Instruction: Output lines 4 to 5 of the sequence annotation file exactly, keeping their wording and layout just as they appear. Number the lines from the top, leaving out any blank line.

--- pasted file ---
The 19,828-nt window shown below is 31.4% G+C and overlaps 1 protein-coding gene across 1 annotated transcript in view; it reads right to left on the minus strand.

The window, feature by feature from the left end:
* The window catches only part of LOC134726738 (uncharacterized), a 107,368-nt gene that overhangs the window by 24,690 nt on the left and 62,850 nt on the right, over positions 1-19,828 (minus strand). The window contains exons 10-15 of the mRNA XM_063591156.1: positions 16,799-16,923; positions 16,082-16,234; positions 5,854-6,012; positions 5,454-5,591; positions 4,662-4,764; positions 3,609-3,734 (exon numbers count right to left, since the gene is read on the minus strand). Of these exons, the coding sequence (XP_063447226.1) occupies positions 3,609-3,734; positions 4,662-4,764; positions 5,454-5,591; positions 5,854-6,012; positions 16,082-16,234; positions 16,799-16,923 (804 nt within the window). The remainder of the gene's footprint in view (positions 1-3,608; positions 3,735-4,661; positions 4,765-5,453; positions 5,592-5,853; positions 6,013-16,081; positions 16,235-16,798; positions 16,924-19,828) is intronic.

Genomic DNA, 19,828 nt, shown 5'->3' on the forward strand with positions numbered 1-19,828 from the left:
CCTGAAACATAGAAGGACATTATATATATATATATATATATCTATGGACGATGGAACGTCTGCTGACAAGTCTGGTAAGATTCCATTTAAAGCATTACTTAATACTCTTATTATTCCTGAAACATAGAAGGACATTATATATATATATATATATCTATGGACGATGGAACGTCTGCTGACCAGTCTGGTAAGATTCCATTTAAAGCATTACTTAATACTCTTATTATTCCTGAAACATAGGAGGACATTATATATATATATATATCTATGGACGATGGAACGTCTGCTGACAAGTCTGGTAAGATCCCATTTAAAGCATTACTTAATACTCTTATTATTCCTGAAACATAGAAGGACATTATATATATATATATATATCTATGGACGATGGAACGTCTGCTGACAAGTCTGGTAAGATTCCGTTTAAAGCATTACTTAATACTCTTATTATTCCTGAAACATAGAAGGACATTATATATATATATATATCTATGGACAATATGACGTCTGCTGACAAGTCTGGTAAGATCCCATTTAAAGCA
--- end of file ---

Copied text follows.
Genomic DNA, 19,828 nt, shown 5'->3' on the forward strand with positions numbered 1-19,828 from the left:
CCTGAAACATAGAAGGACATTATATATATATATATATATATCTATGGACGATGGAACGTCTGCTGACAAGTCTGGTAAGATTCCATTTAAAGCATTACTTAATACTCTTATTATTCCTGAAACATAGAAGGACATTATATATATATATATATATCTATGGACGATGGAACGTCTGCTGACCAGTCTGGTAAGATTCCATTTAAAGCATTACTTAATACTCTTATTATTCCTGAAACATAGGAGGACATTATATATATATATATATCTATGGACGATGGAACGTCTGCTGACAAGTCTGGTAAGATCCCATTTAAAGCATTACTTAATACTCTTATTATTCCTGAAACATAGAAGGACATTATATATATATATATATATCTATGGACGATGGAACGTCTGCTGACAAGTCTGGTAAGATTCCGTTTAAAGCATTACTTAATACTCTTATTATTCCTGAAACATAGAAGGACATTATATATATATATATATCTATGGACAATATGACGTCTGCTGACAAGTCTGGTAAGATCCCATTTAAAGCA